What to Expect with a Partial Knee Replacement
Here’s What to Expect with a Partial Knee Replacement
Guidelines and Expectations of a Partial Knee Replacement Surgery
About one out of every five Americans will get knee arthritis at some point in their lives. There are a lot of ways to deal with the pain and disability that can come with this condition, both without surgery and with surgery. Total knee replacement is the most common surgery for knee arthritis in its later stages. Partial knee replacement, on the other hand, is an option for some people with arthritis in only one part of the knee.
What is Partial Knee Replacement Surgery?
In a partial knee replacement, the bone surfaces of only one compartment of the knee joint are removed and replaced with implants. In a total knee replacement, however, the bone surfaces of more than one compartment are removed and replaced with implants. It is a common way to treat arthritis in unicompartmental arthritis.
When a person has unicompartmental knee arthritis, the cartilage wears down in only one part or compartment of the knee. If nonsurgical treatments don’t help, surgeons can remove only the damaged cartilage and bone in the diseased area, preserving the ligaments that help hold the knee joint together.
The damaged part of the knee is replaced with an implant, which may also be called a prosthesis. The other parts of the knee stay the same. Improvements in surgical techniques and tools have made partial knee replacement a better option for more and more patients. Recent data suggests that anywhere from 10% to 25% of all people with osteoarthritis of the knee who need knee replacement surgery may be eligible for the procedure.
Who Can Benefit from a Partial Knee Replacement?
Partially replacing the knee with Knee Surgery is right for people with arthritis that is limited to one part of the knee, and it is usually only done on people who are not struggling with morbid obesity, which is a BMI greater than 40. The surgery is not a good choice for people whose knees are very stiff or who have a lot of angular deformity issues. Most of the time, a patient must have knee ligaments that are still strong to be a candidate. For example, people who have an untreated torn ACL and want a partial knee replacement are often not considered, and people with rheumatoid arthritis of the knee may not be candidates either, since inflammatory arthritis usually affects the whole joint.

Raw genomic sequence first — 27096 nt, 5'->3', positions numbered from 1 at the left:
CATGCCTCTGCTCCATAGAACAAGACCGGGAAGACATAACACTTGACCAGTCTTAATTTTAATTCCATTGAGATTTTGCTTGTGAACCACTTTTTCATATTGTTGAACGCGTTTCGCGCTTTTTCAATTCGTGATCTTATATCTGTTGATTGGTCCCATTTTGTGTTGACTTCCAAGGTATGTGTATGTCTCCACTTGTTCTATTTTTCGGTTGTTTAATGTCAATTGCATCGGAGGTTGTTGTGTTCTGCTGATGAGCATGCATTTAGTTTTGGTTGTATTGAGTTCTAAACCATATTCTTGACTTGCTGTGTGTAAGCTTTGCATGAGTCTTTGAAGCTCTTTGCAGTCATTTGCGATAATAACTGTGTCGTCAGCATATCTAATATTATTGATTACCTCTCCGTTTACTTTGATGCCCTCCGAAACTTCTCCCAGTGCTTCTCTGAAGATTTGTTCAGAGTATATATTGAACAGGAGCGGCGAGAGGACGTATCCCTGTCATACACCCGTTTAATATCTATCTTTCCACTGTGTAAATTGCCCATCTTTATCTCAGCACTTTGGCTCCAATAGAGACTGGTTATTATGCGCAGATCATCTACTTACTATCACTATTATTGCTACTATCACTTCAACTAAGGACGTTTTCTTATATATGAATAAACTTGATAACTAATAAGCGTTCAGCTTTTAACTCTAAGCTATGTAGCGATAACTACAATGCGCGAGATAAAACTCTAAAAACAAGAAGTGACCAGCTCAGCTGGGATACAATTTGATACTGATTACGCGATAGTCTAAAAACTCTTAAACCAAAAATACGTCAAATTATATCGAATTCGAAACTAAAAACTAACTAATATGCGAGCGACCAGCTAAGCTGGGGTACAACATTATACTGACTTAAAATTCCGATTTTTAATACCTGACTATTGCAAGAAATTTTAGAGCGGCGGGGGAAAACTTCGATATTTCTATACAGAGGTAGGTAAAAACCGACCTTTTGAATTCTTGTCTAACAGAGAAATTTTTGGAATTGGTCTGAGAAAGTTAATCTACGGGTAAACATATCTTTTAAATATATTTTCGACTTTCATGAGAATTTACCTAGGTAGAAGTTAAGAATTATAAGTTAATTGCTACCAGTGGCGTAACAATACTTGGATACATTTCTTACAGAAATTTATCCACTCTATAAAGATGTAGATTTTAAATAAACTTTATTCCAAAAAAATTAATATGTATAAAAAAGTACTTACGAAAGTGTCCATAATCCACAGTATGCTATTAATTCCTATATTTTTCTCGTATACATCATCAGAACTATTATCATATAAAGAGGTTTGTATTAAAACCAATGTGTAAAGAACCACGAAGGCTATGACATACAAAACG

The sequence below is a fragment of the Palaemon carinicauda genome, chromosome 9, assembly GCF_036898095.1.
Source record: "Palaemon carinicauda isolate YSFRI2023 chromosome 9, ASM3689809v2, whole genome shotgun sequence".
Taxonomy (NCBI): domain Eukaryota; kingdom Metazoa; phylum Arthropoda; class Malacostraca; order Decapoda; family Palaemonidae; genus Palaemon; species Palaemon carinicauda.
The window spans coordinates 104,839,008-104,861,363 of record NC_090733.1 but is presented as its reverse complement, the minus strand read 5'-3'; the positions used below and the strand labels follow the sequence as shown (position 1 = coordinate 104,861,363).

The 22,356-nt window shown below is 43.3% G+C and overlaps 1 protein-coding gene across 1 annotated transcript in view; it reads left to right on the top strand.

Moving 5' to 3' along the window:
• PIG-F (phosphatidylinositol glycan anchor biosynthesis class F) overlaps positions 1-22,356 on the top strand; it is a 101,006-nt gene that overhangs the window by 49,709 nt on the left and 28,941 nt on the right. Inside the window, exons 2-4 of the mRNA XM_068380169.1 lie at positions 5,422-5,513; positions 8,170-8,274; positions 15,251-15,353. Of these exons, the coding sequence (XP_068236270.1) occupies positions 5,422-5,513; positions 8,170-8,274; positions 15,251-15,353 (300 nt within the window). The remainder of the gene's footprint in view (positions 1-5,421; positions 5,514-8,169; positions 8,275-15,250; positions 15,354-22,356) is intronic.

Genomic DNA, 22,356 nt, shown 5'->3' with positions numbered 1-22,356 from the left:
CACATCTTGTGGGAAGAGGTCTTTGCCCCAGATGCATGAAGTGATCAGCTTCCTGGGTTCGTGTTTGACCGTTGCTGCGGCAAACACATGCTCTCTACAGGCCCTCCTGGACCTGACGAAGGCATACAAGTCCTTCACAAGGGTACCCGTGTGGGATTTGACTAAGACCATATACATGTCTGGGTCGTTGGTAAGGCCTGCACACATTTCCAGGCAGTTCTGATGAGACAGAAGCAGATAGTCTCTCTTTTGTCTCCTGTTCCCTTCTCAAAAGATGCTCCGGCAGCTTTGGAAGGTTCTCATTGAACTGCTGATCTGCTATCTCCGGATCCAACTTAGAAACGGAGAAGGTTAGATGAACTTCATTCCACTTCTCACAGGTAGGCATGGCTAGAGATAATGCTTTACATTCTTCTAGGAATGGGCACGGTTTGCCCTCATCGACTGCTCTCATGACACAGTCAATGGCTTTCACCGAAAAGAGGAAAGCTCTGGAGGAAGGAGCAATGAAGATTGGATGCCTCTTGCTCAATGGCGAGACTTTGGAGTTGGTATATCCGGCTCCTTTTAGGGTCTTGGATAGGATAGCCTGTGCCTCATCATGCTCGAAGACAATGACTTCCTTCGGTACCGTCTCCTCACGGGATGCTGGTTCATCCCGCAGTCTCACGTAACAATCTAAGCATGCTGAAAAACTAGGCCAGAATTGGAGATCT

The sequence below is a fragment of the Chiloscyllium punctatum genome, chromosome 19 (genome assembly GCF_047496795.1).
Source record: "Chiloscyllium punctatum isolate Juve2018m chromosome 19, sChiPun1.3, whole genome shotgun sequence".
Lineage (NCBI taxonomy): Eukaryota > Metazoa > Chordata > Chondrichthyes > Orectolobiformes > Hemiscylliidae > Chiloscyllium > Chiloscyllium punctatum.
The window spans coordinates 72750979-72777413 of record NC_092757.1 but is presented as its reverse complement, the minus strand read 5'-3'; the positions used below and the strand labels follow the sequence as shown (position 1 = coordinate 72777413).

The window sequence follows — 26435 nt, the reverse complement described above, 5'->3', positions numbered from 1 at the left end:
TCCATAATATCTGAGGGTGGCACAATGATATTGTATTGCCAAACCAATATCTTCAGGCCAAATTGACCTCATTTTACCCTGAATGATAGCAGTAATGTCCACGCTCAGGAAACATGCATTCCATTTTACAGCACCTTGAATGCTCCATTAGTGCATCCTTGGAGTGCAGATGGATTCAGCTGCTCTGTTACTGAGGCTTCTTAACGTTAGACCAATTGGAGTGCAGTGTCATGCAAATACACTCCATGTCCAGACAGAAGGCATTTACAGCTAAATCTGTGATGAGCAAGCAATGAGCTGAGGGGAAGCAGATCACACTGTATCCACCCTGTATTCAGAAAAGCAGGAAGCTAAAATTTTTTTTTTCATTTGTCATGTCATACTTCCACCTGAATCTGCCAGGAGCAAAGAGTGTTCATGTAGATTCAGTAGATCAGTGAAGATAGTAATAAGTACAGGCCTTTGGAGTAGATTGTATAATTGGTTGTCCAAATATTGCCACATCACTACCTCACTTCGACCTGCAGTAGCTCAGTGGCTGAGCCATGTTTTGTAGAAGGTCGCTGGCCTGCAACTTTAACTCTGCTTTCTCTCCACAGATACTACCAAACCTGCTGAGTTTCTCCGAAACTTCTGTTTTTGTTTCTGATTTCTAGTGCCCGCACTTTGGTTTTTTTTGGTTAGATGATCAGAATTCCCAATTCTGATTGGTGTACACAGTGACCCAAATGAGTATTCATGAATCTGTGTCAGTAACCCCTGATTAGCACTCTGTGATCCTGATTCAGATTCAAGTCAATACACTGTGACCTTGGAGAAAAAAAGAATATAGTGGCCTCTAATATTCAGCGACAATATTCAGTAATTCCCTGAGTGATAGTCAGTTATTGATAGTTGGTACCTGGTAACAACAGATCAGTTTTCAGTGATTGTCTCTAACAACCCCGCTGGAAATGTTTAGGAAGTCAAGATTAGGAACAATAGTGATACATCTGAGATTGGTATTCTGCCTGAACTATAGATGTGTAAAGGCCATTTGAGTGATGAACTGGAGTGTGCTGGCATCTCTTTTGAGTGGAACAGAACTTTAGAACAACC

Each case is looked at individually, and the surgeon and patient decide together if partial knee replacement is the best way to treat the issue. One of the most important things to do to make sure a partial knee replacement works well and lasts a long time is to choose the right patient. Since it causes less trauma than a total knee replacement, this surgery is sometimes chosen for people over 80, even if they don’t meet all of the requirements due to their recovery capabilities.
What Happens During a Partial Knee Replacement?
During a partial knee replacement, the orthopedic surgeon makes a small cut to get to the part of the knee that needs to be fixed. He or she gently moves the knee’s supporting structures out of the way and removes damaged cartilage and bone tissue from the tibia and femur where arthritis is present. The surgeon then prepares these surfaces for the insertion of the prosthesis components, which are specifically sized for each patient’s joint.
What Are the Risks of a Partial Knee Replacement?
Knee replacement is a common surgery, and most people don’t have any problems with it. But, like any operation, this one has both risks and benefits. Rarely, things can go wrong, below are some risks associated with this treatment:
- Stiffness in the knee
- Infection in the wound
- Infection in the joint replacement, which may create the need for another surgery
- Unexpected bleeding into the knee joint
- Damage to the ligament, artery, or nerves in the area around the knee joint
- Deep vein thrombosis (DVT)
- Pain in the knee that doesn’t go away
- A bone break around the knee replacement during or after the surgery
In some cases, the new knee joint may not be completely stable, and it may be necessary to have more surgery to fix it, or possibly replace parts again.
What to Expect After Partial Knee Replacement Surgery
You should expect to feel some pain after surgery, but because a partial knee replacement is not as invasive as a total knee replacement, the pain should be bearable. Many people take pain pills by mouth on and off for a few weeks, but most patients say the pain is mild or manageable.
For pain control and antibiotics, it’s best to stay in the hospital overnight after the surgery, but most people can walk the next day. Physical therapy is an important part of getting better, and it starts almost as soon as surgery is over.
Rehab will help you build up the muscles in your knee and get you moving again. After you get better, you might be able to do everyday things and more with less or no pain like biking, hiking, and dancing. How long it will take you to walk on your own, get back to your normal life, and go back to work depends on how well your rehab program goes and how healthy you are. The faster you get your strength and movement back, the better you do with your rehab exercises.
Getting Treatment at Ortho Health of KC
Do you have more questions about whether or not a partial knee replacement is right for you? Fill out our appointment form here, and book your consultation today, or give us a call at (816)561-3003. Learn more about some of our top knee specialists:
Categories: Knee & Leg